Written By: Kevin Cann
This is the most important question that anyone could ask you. When I ask this question, I am not asking your name, but instead asking who you are at the deepest of levels. You can’t be great, unless you truly know who you are.
This disconnect with who you are can cause some issues as well. Often who we say we are does not align with our truer self. This is where cognitive dissonance lies. However, oftentimes we really do not know our true self and this can bring about a lot of frustration.
I went through this process of answering this question. It took quite a bit of time to see the answers. I thought of how I loved to compete and my times playing sports through college and after. What I realized was that my true competitive success did not happen on the playing field.
I grew up with an alcoholic abusive father, who was diagnosed later in life with bipolar. I still excelled in school and in sports. I slept on a folded blanket in a room with holes that littered the walls, but it did not matter. I set a goal to get out of there and worked my ass off for it.
My father wasn’t sending in the tuition money for school, which I found out when I was not allowed to register for classes. I was kicked out until the bills got paid. I immediately took a personal training job to make some money.
Eventually, I was put on house arrest, fired from my job, and had a child in a 3 month period of time. The cards were definitely not stacked in my favor here. With this extra free time at home, I thought it be great if I could finish my degree.
I talked to a bunch of loan companies and found a way to rollover my owed money into new loans and I started taking online classes to finish my degree. I set a goal to get a master’s degree, and that is exactly what I did.
I used this time to really make a business plan and grow my personal training business. I came out of this situation in a better spot than I went into it. This is probably my greatest accomplishment in life.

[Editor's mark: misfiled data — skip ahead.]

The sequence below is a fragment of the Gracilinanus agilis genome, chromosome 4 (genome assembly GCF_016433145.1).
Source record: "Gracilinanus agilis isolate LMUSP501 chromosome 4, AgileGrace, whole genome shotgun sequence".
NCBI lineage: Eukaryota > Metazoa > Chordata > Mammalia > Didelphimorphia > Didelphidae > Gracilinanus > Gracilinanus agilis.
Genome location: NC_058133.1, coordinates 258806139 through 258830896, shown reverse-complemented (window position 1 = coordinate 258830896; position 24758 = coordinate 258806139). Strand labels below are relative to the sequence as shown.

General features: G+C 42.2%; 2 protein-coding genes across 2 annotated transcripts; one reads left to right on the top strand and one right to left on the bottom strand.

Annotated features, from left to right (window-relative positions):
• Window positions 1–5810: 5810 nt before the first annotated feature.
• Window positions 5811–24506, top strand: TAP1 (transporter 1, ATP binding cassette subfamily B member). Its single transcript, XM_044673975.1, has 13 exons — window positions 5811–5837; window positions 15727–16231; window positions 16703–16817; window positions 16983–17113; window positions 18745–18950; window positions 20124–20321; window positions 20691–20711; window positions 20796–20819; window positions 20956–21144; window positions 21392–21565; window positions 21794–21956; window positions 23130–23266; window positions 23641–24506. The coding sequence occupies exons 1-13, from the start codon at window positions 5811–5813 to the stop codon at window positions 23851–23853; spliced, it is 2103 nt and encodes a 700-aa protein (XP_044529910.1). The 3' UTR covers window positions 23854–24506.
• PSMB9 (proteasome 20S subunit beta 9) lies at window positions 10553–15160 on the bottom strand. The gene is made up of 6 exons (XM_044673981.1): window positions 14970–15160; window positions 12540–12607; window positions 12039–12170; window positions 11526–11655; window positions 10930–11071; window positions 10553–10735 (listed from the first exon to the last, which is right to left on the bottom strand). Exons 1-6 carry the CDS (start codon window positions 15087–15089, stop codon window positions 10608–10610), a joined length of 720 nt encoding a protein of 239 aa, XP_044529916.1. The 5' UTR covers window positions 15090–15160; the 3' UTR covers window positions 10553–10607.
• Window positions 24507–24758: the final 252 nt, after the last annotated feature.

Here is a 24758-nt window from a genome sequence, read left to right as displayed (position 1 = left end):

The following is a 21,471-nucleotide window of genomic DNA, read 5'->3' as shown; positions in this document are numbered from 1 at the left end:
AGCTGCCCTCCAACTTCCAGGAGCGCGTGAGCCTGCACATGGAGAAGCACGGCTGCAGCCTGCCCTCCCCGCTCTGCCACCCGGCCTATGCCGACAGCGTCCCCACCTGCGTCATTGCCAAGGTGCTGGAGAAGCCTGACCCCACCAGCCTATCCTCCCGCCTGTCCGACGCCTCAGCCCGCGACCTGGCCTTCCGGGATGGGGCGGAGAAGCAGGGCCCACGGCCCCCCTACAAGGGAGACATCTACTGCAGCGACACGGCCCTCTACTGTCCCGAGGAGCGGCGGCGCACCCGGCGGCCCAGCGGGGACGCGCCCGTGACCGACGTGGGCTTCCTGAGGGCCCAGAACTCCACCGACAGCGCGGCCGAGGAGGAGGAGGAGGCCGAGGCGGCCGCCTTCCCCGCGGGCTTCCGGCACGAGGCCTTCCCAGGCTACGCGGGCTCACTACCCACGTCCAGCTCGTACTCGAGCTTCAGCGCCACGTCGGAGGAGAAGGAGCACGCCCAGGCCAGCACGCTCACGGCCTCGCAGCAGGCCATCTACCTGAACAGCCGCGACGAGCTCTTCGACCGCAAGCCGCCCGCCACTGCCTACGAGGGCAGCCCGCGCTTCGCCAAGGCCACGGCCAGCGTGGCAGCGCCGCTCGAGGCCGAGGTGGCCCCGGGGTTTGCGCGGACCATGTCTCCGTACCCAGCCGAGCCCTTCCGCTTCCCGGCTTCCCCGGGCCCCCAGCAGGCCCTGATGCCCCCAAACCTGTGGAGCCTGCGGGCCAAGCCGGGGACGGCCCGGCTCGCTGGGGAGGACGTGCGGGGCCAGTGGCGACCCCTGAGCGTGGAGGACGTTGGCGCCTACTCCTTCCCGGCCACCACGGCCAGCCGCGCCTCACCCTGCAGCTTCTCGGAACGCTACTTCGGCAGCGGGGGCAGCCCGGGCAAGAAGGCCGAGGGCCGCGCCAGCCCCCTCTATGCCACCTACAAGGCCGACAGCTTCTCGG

The hard work and the discipline only got stronger from this point. I decided that I didn’t need more student loans to learn, but I can read books and learn for myself. This has been ongoing now for well over 10 years.
I got fired from TPS, and immediately grew my team and my business. The pandemic hit, changing things quite a bit, but I took the time to really discover who I am and lay the foundations of what PPS is really all about.
I came up with our Pyramid of Greatness and have greatly increased the value of what we are doing. We aren’t just a program. While all of the other coaches are arguing about what methods are best, or what science is the best, we will be working on the traits that have been scientifically shown to produce high performance.
The direction of PPS now aligns with my vision and who I am as a person. Sports gave me the traits to overcome a lot of adversity in my life. These are the same gifts that I want to give to each member of the group.
In order for this to happen, they too need to self-reflect, be honest with themselves, and truly answer the question of who they are. This is not an easy task to perform. Oftentimes we are not honest with ourselves.
Only once this question has been answered can we truly identify our strengths and our weaknesses. Once we know ourselves, then we can set a vision to guide our journey. These are not external outcomes that we are looking for, but instead something with deeper meaning to us personally.
This builds a purpose, passion, and perseverance, three necessities to surviving the long journey to greatness. Without these pieces it does not matter what program you do. There are foundational mindset pieces that are prerequisites for this journey. These can be found at the base of our pyramid.
This self-reflection has allowed me to see things more clearly and to focus harder. I have never felt more powerful in my life than I do now. I have always been confident, but this is the next step. It has taken me over 30 years to get here, and it was not easy, but it put me where I am today.
Every other coach has to compete with me. That excites me but should make them nervous. I have been competing in sport and life forever. I get up at 7am everyday to read or write programs every single day. I think about lifting and performance non-stop. I compare everything I see to performance.
I am relentless in my pursuit to constantly get better. This is a fundamental principle of PPS.